Applewhite: Food stamp cuts starve our most precious resource
Last week, the House Republicans took measures to dramatically cut billions of dollars from the Supplemental Nutrition Assistance Program, or SNAP, the food stamp program for Americans. They argued that the program, which costs approximately $80 billion a year, needs to be slashed because it has expanded even though the unemployment rate has declined over the past few months. The bill is expected to be rejected by the Democratic-controlled Senate. But the Republican stance on the program and struggling Americans is troubling nonetheless.
Many Americans, about 48 million, including 1.8 million in New York, rely on the food stamp program for basic survival. The notion that the program should be cut when so many need it to feed their children, even as we are still recovering from a six-year recession, is outrageous and irresponsible.
The argument for cutting is that food stamps prevent Americans from being self-sufficient. But many families receive food stamps to survive. According to recent data from SNAP, to qualify for food stamps, a three-person family's gross monthly income generally must be at or below 130 percent of the poverty line, or $2,069. That's about $24,800 a year. Those with the most need for this program -- typically families who live below the poverty line -- use food stamps to supplement their incomes. For a majority, their income is mostly eaten up by housing, health care and transportation costs.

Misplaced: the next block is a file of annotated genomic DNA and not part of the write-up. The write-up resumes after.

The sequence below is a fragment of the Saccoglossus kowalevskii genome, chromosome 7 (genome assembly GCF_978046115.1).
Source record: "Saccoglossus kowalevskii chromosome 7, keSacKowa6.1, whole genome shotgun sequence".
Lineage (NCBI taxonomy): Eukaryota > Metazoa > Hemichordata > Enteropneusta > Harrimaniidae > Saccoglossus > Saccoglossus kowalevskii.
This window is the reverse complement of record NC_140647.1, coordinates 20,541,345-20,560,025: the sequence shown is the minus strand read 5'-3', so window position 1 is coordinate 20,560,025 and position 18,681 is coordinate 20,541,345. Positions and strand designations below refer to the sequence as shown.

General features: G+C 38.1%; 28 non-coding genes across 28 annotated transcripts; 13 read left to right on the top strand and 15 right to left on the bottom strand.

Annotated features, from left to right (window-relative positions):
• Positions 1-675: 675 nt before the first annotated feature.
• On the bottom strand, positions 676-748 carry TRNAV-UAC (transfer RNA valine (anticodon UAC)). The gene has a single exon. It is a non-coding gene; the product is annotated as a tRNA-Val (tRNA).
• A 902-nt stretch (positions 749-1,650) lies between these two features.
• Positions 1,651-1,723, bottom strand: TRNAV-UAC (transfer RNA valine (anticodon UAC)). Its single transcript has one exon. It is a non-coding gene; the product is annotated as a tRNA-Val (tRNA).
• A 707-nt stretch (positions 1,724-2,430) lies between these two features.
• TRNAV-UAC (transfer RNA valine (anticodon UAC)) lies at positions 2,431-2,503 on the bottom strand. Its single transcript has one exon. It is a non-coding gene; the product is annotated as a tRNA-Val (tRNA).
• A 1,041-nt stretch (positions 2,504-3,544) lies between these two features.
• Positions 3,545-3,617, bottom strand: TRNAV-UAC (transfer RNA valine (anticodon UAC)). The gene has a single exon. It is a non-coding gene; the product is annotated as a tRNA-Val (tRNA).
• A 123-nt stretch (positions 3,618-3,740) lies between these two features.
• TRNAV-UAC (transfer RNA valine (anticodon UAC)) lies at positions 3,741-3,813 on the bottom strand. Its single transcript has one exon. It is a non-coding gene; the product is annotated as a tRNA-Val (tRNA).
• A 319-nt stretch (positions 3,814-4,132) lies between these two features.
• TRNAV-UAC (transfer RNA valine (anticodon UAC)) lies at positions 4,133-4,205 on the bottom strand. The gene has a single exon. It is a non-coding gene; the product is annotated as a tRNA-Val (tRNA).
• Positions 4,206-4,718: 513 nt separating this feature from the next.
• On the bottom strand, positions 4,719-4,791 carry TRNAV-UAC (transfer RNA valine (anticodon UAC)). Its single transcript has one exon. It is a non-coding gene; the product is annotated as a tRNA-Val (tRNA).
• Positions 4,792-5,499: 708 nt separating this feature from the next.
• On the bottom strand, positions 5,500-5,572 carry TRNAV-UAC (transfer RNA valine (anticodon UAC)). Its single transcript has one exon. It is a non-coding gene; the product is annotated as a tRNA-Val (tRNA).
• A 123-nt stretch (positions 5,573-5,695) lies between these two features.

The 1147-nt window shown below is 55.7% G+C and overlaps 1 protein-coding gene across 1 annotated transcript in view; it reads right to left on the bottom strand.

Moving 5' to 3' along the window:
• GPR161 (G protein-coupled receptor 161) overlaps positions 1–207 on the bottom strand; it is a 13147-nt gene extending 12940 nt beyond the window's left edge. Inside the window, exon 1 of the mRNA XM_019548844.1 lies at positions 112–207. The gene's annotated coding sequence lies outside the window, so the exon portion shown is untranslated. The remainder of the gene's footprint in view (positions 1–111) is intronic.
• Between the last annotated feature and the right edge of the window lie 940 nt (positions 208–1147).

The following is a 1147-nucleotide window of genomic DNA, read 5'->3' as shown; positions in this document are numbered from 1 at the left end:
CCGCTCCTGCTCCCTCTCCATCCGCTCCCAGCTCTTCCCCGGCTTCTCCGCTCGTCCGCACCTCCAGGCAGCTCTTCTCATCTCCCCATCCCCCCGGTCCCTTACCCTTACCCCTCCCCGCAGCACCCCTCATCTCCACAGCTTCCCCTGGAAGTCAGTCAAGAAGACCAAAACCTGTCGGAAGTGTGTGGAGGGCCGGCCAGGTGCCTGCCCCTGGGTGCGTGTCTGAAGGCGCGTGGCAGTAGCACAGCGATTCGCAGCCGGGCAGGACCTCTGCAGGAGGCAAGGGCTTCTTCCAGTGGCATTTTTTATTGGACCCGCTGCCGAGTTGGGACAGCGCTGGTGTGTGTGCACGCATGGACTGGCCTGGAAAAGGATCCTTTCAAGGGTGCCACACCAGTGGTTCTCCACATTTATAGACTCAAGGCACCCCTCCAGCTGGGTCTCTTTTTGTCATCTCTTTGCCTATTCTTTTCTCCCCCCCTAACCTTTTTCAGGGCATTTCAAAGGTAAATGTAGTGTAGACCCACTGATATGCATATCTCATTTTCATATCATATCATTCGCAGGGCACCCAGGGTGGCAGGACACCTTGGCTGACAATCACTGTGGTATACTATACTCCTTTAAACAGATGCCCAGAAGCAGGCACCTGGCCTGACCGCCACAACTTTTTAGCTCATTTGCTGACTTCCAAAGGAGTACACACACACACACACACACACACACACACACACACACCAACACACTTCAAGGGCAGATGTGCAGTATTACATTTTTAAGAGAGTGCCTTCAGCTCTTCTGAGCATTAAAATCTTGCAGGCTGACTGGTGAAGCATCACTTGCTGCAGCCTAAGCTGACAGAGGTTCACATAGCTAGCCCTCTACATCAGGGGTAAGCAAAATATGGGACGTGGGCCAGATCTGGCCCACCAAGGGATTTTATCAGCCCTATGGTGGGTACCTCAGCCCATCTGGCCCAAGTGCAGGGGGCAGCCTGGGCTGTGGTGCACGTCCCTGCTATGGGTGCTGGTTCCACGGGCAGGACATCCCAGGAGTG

In a city like New York, to live on $25,000 a year with two adults working full time and raising a child is a herculean task. A study released last week by the Food Research and Action Center reported that nearly one in four New York households with kids can't afford enough food.
Why shouldn't Americans lend support to those most in need?
There's been a lot of talk recently about the fifth anniversary of the Wall Street meltdown that led to the country's recession. As we reflect on the $700 billion the United States authorized to bail out the financial industry, and the $85 billion invested in the automobile industry, why not invest $80 billion to support Americans? This is about basic survival. Failure to support this program is a failure to support our greatest asset, the human capital of families and children.
Sheldon Applewhite is an assistant professor at the Borough of Manhattan Community College. He tweets as @DrSApplewhite.